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I am loving the fact that Sinclair Ferguson is “retired”. He has been more active in writing, and those books have been excellent so far. Devoted to God: Blueprints for Sanctification is no exception. He previously submitted a chapter on the subject to Christian Spirituality in which a number of authors of different persuasions interacted on the subject of sanctification.

Like The Whole Christ, Devoted to God seems to be the fruit of a lifetime of fruitful ministry. You sense that he has thought long and hard about the Scriptures with regard to this subject. It is not superficial or breezy in its approach. In each chapter, Ferguson focuses on one text of Scripture. Those passages are: 1 Peter 1; Romans 12:1-2; Galatians 2:20; Romans 6:1-14; Galatians 5:16-17; Colossians 3:1-17; Romans 8:13; Matthew 5:17-20; Hebrews 12:1-14; and Romans 8:29. The principles are derived from the texts that Sinclair uses. This is not a “proof-texting” approach, but a very exegetical approach.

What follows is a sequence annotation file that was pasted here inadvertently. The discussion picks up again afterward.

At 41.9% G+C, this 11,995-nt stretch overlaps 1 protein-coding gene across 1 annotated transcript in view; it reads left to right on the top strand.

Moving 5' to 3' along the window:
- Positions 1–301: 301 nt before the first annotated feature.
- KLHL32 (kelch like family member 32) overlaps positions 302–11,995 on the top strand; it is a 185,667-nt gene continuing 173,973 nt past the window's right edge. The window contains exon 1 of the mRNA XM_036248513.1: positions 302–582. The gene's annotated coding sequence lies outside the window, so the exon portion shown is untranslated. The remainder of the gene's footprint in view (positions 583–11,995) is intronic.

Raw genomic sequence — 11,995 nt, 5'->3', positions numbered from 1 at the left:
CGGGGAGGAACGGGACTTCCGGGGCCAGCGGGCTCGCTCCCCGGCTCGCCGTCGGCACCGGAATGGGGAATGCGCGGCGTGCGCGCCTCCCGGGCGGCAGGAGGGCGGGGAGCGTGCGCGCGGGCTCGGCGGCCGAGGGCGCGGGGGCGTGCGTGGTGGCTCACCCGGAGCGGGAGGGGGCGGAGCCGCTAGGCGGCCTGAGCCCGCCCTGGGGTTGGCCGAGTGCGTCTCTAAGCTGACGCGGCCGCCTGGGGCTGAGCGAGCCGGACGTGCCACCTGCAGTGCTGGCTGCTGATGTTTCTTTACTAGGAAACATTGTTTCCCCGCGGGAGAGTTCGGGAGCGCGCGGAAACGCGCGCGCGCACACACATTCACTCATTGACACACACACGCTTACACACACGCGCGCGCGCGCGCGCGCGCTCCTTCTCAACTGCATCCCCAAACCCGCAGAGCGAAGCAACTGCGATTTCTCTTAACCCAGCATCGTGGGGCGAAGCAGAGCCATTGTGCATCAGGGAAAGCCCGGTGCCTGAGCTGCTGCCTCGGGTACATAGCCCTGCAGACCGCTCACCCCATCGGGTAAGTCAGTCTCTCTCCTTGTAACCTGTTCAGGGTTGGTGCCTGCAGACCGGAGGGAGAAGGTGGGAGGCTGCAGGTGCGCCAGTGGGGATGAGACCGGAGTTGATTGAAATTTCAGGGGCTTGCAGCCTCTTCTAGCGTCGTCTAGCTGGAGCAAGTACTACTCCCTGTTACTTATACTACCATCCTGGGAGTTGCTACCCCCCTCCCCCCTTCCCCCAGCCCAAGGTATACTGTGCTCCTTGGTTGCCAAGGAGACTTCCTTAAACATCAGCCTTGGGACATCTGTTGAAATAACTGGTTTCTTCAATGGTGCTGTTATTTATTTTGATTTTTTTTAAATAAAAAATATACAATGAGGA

His approach focuses on sanctification as devotion. God is devoted to making us devoted to Him and His glory through our union with Christ by the Holy Spirit. This is realistic in its approach, as he notes “Instead of being wholly yielded to Christ we discover instead that a stubborn and sinful resistance movement retains a foothold in our lives.” (pp. 5)

Beginning with 1 Peter, he focuses on our identity in Christ in the face of affliction. We have graciously received a new identity which requires a new life. He notes the distinctions between justification and sanctification, but also notes that both are necessary for salvation tying these in to our union with Christ and the reality of regeneration. In our union we receive what Calvin calls the “double grace” of justification and sanctification. Regeneration which is necessary for justification (we won’t believe until God regenerates us) is also the beginning of our sanctification.

Another focus he begins in the first chapter is the trinitarian nature of our sanctification. The Father foreknew us and chose us, the Spirit sets us apart and we are purified by the Son. Your sanctification, if you are a Christian, is the desire and purpose of the Father, Son and Spirit. In 1 Peter we see that they use, among other things, trials to accomplish this great purpose.

In other chapters he reminds us that the commands (imperatives) flow from the gospel (indicatives). It is all of grace, being produced by the gospel. He reminds us, particularly in Romans 12 that our sanctification “takes place in and through the body.” We are not gnostics. We are a body/soul unity and sanctification includes both the inward devotion and the physical devotion. Sin and sins affect our bodies (weakness, addictions which are spiritual and bio-chemical, disease etc.) and so sanctification does as well. Just as sin affects our minds, so does sanctification.